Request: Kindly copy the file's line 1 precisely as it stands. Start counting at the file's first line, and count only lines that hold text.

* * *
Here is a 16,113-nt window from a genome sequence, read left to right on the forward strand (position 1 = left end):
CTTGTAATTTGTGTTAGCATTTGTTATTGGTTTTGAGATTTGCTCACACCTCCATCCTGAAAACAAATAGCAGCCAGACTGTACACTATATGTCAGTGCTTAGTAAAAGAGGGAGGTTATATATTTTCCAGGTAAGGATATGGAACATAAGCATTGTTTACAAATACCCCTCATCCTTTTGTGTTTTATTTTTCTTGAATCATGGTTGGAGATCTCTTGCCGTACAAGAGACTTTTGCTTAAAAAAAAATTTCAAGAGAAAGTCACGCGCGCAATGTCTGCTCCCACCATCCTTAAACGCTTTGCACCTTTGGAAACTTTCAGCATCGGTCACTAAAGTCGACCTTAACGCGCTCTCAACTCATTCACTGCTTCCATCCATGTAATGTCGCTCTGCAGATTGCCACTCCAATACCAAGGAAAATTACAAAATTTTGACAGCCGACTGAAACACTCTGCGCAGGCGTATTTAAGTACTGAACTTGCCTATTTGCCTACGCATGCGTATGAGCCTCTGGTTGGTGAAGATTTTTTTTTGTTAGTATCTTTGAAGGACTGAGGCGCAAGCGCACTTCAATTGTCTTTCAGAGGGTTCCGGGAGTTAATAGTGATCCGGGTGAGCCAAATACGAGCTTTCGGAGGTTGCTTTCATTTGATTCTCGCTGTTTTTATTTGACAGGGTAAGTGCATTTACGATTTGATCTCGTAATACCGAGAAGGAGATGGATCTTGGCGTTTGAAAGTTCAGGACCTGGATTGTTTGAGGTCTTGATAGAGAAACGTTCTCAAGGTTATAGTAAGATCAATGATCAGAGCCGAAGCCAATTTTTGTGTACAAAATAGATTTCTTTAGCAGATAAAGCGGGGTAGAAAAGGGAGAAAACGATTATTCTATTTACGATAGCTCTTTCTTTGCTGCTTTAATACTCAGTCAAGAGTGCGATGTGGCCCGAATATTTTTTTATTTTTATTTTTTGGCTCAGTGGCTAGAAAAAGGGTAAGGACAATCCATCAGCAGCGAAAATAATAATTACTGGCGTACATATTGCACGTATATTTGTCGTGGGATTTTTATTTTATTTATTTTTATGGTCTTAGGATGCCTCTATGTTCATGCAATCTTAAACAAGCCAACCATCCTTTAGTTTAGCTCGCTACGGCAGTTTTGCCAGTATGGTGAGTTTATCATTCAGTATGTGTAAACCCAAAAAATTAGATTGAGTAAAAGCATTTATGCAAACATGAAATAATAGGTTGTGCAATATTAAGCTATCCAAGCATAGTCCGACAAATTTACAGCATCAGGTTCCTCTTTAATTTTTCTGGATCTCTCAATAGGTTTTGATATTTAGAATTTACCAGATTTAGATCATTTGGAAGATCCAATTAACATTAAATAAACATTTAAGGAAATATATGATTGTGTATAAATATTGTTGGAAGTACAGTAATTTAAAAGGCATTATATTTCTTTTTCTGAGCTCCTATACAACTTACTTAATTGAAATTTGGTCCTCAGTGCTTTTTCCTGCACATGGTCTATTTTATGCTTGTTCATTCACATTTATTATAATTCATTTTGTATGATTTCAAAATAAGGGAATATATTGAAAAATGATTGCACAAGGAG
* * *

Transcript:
Here is a 16,113-nt window from a genome sequence, read left to right on the forward strand (position 1 = left end):